My presentation consisted of a basic introduction, showing the One Step Matters video, then elaborating further by showing the two graphs regarding farmed animals. I made a point of always coming back to animals, specifically chickens.  I asked the class: How many chickens are in a bucket of chicken?  How many buckets of chicken do you think people consume?  I also noted the cost of chicken per pound and cited Chipotle's pricing for meats - chicken is $0.50 cheaper than Steak and Carnitas.

I mentioned how One Step is different from other organizations, based on our decades of experience and learning from our mistakes, while using current data regarding consumption trends and studies on effective advocacy to hone in on what is conceivably the best approach to reduce animal suffering.  I also made certain to not alienate anyone or make it seem like the talk was about me, even though I had to talk a bit about myself and share my Steps in getting here. (We know that people like stories, so this helped maintain attention.) I did speak briefly on health and well-being by sharing my story because it added some humor. When I was 16 and seeking more information about vegetarian health and nutrition, my then-doctor basically lied to me. I told them not to be misled by any claims of inferiority or superiority regarding meatless diets. Always track the source!

I got some great questions and feedback, one regarding One Step's overall goal - reduce suffering or stop the slaughter?  I told the student that we would all like to see the slaughter stop. But we know that nothing, including civilizations, changes overnight. So we want to reduce suffering now. If the slaughter stops 100 years from now, at least fewer animals suffered in that time, rather than more animals suffering while waiting for liberation to occur.  We especially don't want more animals to suffer when people could have easily taken practical steps, such as excluding chickens from their diet.  It may not seem like a great deal for the cows, pigs, and sheep, but let's remember how many chickens it takes to fill a bucket of chicken - how many wings, how many breasts, how many thighs/legs?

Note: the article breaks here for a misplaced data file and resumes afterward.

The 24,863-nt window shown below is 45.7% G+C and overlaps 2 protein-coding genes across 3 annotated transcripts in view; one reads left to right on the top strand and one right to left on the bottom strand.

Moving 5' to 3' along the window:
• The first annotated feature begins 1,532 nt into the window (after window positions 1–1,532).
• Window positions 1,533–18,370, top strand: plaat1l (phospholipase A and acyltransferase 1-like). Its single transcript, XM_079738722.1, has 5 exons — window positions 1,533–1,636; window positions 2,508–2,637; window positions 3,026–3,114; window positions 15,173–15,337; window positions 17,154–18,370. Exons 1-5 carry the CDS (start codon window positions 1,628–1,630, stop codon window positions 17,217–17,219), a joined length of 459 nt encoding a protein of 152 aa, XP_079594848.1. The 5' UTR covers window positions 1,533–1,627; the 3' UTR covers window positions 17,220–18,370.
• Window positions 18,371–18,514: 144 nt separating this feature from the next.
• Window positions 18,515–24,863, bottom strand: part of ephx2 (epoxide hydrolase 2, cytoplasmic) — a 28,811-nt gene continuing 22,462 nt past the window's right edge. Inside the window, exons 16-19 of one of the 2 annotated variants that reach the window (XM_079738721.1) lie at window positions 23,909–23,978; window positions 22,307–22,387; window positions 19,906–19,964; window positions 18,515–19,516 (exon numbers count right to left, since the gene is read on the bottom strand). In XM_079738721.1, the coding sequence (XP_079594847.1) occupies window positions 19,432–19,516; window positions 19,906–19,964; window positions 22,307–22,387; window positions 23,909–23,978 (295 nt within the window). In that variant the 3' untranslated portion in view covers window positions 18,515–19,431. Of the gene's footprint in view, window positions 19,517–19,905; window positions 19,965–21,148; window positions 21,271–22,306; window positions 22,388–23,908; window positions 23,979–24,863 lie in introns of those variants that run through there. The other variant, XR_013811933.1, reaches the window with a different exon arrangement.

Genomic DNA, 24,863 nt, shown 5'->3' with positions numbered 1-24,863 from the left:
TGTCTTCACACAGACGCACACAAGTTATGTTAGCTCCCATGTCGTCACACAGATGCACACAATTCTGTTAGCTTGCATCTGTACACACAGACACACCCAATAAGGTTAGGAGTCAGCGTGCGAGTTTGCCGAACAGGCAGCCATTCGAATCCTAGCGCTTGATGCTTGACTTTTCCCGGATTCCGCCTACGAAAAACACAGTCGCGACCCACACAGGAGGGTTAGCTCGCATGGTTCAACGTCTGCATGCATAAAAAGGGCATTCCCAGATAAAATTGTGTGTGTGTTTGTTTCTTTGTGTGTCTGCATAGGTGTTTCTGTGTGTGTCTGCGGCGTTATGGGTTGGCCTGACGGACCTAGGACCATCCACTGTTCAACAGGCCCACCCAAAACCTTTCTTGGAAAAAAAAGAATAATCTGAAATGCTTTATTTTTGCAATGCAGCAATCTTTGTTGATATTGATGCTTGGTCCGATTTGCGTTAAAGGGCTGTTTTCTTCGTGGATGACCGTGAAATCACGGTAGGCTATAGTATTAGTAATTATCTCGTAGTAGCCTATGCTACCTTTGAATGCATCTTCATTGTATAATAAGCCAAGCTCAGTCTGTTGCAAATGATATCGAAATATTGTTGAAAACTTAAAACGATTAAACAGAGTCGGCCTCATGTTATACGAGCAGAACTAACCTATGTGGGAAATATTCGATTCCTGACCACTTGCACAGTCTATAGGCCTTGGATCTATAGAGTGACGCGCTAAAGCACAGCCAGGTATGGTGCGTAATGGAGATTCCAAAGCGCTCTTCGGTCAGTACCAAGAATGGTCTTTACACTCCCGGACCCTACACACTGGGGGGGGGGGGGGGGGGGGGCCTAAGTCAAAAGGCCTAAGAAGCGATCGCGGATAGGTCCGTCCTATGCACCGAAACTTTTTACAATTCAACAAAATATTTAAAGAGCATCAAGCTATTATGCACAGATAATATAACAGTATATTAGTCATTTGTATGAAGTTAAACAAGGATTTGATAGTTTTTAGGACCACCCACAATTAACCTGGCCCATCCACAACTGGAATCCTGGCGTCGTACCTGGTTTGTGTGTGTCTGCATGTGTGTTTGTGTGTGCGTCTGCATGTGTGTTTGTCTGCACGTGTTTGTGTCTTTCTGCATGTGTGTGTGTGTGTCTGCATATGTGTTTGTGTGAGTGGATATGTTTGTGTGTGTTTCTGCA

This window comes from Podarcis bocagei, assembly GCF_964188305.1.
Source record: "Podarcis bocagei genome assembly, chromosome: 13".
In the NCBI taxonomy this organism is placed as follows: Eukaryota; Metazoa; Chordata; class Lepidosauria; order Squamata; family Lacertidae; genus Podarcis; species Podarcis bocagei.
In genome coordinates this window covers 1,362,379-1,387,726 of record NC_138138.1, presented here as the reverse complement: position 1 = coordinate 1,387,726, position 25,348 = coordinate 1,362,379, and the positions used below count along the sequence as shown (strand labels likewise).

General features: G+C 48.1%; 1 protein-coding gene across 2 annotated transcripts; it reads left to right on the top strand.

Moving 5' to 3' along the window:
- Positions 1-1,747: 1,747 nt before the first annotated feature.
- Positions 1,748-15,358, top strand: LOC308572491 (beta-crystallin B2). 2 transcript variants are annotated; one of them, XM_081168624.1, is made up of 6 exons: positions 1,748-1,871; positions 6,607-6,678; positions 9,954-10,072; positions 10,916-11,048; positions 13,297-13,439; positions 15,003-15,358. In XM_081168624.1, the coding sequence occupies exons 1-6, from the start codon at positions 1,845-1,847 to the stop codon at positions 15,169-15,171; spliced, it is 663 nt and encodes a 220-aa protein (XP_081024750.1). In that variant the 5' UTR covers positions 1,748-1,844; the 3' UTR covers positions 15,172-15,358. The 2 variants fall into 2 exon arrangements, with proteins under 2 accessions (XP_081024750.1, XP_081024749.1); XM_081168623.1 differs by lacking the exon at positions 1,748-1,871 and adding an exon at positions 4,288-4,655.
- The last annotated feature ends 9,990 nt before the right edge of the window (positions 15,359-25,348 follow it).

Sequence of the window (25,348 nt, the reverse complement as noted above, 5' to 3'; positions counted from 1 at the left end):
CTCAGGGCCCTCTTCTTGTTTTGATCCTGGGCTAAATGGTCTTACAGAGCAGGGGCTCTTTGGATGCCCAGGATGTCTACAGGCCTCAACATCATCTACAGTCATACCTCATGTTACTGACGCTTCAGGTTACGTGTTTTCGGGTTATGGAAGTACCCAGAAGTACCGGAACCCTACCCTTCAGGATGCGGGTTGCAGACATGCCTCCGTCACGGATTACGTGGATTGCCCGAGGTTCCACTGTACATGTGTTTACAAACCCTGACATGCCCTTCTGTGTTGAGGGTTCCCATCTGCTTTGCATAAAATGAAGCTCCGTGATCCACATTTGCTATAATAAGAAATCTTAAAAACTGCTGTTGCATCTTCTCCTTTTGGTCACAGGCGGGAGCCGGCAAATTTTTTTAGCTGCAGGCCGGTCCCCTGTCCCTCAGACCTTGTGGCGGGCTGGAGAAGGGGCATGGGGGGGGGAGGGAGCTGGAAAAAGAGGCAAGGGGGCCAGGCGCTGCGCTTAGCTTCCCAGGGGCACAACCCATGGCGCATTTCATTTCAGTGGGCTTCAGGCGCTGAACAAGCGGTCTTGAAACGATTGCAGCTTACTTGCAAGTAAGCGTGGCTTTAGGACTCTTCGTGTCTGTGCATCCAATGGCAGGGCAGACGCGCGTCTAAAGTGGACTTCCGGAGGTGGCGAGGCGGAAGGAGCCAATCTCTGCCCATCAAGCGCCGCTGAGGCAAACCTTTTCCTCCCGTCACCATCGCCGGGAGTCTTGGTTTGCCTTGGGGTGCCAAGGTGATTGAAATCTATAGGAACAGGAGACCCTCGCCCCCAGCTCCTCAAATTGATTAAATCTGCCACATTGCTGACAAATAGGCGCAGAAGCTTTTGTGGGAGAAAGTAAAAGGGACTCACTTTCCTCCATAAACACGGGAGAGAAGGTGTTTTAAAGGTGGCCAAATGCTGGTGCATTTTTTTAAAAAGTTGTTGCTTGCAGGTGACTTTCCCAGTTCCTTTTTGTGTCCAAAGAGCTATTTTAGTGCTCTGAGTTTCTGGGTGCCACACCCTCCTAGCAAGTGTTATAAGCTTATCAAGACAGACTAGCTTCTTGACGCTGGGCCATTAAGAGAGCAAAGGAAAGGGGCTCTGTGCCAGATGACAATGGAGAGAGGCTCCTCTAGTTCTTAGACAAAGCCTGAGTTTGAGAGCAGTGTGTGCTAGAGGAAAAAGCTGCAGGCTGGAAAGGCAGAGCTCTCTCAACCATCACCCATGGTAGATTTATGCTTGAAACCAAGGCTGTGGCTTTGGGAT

I also got a question about laws to protect animals, to which I asked the class, Who drives over the speed limit? Do you always get pulled over when you speed?  I mentioned there is some strength in recognition by laws, but the lack and futility of enforcement weakens the laws. I referenced undercover videos of factory farms to illustrate that the industry is not scared of breaking laws. And since politics changes, we cannot rely upon laws completely. 

I had a couple students tell me after the presentation that they were not aware of all of this and that they were very impressed with the One Step approach. One student told me that the estimated 24 chickens per year is probably too conservative based on how many chickens he thinks is in a bucket of chicken and how much chicken that he and his family and friends consumes. He said he is going to seriously attempt to eliminate chicken from his diet, acknowledging the data provided by One Step and the overall arguments for reducing animal suffering.  He said he also likes the format of the booklet - it is not wordy, it visually appealing, the message is clear and well-received, including great recommendations for how to take One Step.

“I want to punch that kid in the face.”

A friend of mine posted about an encounter one of her daughters had in kindergarten. Another five year old told her that her sandwich looked “gross.” No big deal, a five-year-old boy calling something “gross.” Didn't abuse an animal, didn't endorse hurting animals, didn't throw bologna in her face. (But if he had, remember: 5 years old.)

A vegan publicly commented on the Facebook thread, “I want to punch that kid in the face.”